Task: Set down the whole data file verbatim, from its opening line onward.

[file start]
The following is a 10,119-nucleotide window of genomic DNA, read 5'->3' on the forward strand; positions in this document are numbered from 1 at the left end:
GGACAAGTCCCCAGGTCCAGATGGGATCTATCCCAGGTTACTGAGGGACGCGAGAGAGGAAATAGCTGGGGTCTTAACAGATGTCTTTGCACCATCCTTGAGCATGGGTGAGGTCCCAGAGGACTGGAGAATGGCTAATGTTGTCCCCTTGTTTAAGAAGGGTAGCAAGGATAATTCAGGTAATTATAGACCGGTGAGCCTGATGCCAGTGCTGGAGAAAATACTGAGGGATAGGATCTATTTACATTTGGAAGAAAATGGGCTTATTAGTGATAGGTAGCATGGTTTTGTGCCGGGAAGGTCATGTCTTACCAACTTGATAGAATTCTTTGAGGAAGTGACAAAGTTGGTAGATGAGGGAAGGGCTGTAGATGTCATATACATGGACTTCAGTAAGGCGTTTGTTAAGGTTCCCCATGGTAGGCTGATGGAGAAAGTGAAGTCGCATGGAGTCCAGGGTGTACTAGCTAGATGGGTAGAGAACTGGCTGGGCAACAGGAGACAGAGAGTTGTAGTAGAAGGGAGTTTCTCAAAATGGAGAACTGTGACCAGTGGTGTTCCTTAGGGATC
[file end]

The following is a 10,119-nucleotide window of genomic DNA, read 5'->3' on the forward strand; positions in this document are numbered from 1 at the left end:
GGACAAGTCCCCAGGTCCAGATGGGATCTATCCCAGGTTACTGAGGGACGCGAGAGAGGAAATAGCTGGGGTCTTAACAGATGTCTTTGCACCATCCTTGAGCATGGGTGAGGTCCCAGAGGACTGGAGAATGGCTAATGTTGTCCCCTTGTTTAAGAAGGGTAGCAAGGATAATTCAGGTAATTATAGACCGGTGAGCCTGATGCCAGTGCTGGAGAAAATACTGAGGGATAGGATCTATTTACATTTGGAAGAAAATGGGCTTATTAGTGATAGGTAGCATGGTTTTGTGCCGGGAAGGTCATGTCTTACCAACTTGATAGAATTCTTTGAGGAAGTGACAAAGTTGGTAGATGAGGGAAGGGCTGTAGATGTCATATACATGGACTTCAGTAAGGCGTTTGTTAAGGTTCCCCATGGTAGGCTGATGGAGAAAGTGAAGTCGCATGGAGTCCAGGGTGTACTAGCTAGATGGGTAGAGAACTGGCTGGGCAACAGGAGACAGAGAGTTGTAGTAGAAGGGAGTTTCTCAAAATGGAGAACTGTGACCAGTGGTGTTCCTTAGGGATC